"Each man has a song and this is my song." (Leonard Cohen)

Thursday, February 28, 2013

Jubal (Columbia, 1956)

 










Othello of the Plains





 
It has to be said that part of Glenn Ford’s success in playing Jubal Troop in Jubal, his eleventh Western, and director Delmer Daves's fourth, comes from the fact that he was opposite two hams. Rod Steiger only had two acting modes, (a) overacting and (b) overacting wildly. He does at least choose the former here but that’s about all you can say. As for dear old Ernest Borgnine, he was quite sweet in this part, trying hard for the naïf, genuine, slightly dumb but kindly Shep, the rancher, and he did his very best. But Ernest was an Easterner through and through and never quite convinced in Westerns. He was great as a heavy in gangster pictures and so forth of course but Westerns? Well…  I make an honorable exception for The Wild Bunch, naturally.
 
 
So Glenn Ford’s almost Gary Cooperish underplaying wasn’t really needed here. He could have hammed it up a bit and still seem classy. But that wasn’t his way. Slow, quiet, strong, and say it with your eyes, that’s what he preferred. And he was outstanding.

Ford later said, "Rod...well, in kindness I think I should say he did a great job with his role. However, the 'method' got a little too much for some of us, especially the wranglers … Look, Rod won an Academy Award, didn't he? And so did Ernie, so whatever Rod was doing in his role for Jubal probably worked for him. He was intense, I'll tell you that." This was gracious of Ford and a typically polite way of saying that Steiger and Borgnine both overacted.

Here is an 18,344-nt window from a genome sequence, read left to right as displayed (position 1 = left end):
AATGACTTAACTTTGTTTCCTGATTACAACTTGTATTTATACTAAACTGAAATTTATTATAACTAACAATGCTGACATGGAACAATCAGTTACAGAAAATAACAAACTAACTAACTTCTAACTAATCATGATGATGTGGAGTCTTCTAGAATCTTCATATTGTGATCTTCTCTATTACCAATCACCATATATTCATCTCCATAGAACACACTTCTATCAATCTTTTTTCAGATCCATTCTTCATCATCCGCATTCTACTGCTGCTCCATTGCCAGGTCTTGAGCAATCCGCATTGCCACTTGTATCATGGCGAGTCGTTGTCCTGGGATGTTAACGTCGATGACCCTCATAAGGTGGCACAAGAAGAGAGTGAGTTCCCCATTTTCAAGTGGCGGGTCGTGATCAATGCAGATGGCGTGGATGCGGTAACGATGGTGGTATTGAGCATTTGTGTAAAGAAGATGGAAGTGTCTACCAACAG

It was important because this was another ‘psychological’ Western which depended much on the interplay between the characters and less on out-and-out Western action (not that Daves ever went for fastest-gun-in-the-West action Westerns). It famously has echoes of Othello as the Iago-like ranch hand Pinky (Steiger, in a part not in the original book) poisons Othello/Borgnine’s mind with suspicions about his lovely wife Mae (Valerie French) and Cassio/Jubal. It must be said though that the Shakespearean echoes are faint. Unless, that is, the Bard had hidden in a drawer a first draft which included two Desdemonas, one a pretty fast mover when men were around.